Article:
sysmond: Simple service for (embedded) Linux system monitoring

Working on my DIY robot software (Jarvis) in headless mode, i came across a situation where i needed to monitor the system resource such as CPU, battery, memory, network and temperature to measure the "greedy" of my robotic application. Furthermore, as the robot was battery powered, battery safety was a real concern, so i needed something to monitor the battery and shutdown the system when the battery was low to protect it from falling bellow the usable voltage range.

So i've searched for an application/service that allows me to:

  • Monitor system memory, CPU, storage usage and temperature
  • Monitor network consumption
  • Monitor the robot battery and power off the system if the battery is low

None of existing applications/services satisfy all of these requirements, especially, the battery monitoring feature. So i've decided to write a small service that i called sysmond.

sysmond is a simple service that monitors and collects system information such as battery, temperature, memory, CPU, and network usage. The service can be used as backend for applications that need to consult system status. Although it is a part of Jarvis ecosystem, sysmond is a generic service and can be easily adapted to other use cases.

Example of AntOS web application that fetches data from sysmond and visualize it as real-time graphs on my Jarvis robot system. Detail on the use case can be found here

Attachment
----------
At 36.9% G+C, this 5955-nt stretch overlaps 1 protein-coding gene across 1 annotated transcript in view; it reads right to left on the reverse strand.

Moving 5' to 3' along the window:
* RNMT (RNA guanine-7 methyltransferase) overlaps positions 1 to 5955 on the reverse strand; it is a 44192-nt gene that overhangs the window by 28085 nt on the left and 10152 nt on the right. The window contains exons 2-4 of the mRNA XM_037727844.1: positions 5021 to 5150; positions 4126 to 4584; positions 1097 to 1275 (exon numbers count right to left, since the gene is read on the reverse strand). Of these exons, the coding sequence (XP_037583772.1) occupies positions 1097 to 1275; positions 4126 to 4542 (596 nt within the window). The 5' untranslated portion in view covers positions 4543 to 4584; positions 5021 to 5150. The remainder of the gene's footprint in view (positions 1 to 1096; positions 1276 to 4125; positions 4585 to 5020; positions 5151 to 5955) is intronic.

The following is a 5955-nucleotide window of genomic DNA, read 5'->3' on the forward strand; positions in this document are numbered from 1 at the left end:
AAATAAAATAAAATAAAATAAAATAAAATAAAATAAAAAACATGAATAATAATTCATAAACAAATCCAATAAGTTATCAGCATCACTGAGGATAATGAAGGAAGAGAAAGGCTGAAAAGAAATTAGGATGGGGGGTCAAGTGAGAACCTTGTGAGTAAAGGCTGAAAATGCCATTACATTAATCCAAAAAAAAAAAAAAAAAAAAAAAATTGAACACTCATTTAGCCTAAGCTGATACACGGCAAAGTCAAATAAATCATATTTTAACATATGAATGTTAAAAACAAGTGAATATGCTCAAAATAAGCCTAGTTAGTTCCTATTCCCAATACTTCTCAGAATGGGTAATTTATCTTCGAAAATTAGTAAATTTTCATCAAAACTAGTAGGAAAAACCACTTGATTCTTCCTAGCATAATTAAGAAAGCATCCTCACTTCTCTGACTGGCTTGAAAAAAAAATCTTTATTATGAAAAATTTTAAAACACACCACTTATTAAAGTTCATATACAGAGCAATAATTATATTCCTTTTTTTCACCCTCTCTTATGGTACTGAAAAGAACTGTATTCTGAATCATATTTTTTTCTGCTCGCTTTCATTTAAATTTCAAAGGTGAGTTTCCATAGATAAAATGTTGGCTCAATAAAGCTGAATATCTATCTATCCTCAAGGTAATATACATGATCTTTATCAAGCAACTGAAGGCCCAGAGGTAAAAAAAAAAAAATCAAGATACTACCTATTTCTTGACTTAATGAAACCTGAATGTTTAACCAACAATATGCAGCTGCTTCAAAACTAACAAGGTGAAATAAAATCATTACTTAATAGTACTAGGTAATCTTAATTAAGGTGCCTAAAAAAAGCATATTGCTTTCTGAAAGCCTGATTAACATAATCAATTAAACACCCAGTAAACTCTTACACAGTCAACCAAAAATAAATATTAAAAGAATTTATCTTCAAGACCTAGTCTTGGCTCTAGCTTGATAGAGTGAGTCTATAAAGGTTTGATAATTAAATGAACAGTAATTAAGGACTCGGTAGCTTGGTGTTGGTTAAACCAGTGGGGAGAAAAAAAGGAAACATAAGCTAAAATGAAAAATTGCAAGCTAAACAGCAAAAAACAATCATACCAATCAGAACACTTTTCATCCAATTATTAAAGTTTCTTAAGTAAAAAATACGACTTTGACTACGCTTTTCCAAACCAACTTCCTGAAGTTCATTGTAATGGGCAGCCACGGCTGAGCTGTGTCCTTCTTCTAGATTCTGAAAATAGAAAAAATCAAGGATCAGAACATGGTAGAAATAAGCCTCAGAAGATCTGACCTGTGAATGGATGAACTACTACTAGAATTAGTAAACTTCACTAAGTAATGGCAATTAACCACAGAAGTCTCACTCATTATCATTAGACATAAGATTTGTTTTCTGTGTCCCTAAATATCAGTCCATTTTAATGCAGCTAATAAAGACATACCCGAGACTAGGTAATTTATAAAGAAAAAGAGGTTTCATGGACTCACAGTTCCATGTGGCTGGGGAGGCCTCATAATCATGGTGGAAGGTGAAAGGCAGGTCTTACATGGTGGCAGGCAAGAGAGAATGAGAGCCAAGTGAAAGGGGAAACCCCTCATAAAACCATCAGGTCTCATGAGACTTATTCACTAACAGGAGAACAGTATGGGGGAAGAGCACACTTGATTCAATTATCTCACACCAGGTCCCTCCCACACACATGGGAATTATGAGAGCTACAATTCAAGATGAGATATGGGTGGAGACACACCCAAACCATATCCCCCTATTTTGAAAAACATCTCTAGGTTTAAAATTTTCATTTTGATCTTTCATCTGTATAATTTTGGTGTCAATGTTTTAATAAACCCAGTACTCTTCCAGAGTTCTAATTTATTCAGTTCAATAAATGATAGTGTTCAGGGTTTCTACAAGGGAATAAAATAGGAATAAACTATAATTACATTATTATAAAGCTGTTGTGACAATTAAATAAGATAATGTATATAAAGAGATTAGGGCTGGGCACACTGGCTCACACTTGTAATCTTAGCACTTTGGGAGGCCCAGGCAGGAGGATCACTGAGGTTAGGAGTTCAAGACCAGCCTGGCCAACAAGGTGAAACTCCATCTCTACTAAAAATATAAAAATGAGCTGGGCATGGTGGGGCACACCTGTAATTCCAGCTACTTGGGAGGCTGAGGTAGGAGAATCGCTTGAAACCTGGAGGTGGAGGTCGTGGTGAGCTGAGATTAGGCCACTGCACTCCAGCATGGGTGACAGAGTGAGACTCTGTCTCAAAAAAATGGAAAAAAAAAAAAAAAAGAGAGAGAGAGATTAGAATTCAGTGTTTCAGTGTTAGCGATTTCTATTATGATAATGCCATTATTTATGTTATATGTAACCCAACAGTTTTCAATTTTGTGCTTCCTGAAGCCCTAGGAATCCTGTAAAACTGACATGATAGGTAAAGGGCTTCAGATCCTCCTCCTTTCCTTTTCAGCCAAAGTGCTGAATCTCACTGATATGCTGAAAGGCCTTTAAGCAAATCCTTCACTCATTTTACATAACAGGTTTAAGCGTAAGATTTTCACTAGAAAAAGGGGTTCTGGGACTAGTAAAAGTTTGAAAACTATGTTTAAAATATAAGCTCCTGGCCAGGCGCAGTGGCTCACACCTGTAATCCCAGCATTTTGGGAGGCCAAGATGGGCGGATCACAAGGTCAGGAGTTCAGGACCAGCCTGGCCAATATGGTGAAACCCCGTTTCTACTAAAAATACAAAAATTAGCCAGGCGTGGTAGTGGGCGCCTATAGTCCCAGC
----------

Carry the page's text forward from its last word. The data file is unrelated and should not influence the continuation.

Sysmond monitors resource available on the system via the user space sysfs interface provided by the linux kernel.

Control GPIO using the new Linux user space GPIO API

From the version 4.8, the Linux kernel introduces a new user space API based on character devices for managing and controlling GPIOs ( General-Purpose Input/Output). This post presents the basic of the new interface as well as a simple tutorial/example to demonstrate how to use the new API to control GPIOs.

The hardware used in the tutorial is the Raspberry Pi 3B but the code is generic and can be used on any embedded hardware.

Linux Tips and Tricks

This post contains some tips and tricks that helps resolve problems that i've encountered when working with Linux, mostly Ubuntu.

Ubuntu: Install 32 bits libraries on 64 bits system

Some of my applications are 32 bits only which sometime depend on several 32 bits libraries. By default, ubuntu installed only the 64 bits version of these libraries. To installed the 32 bit ones, we need enable the i386 architecture using dpkg, these following commands should be executed as root:

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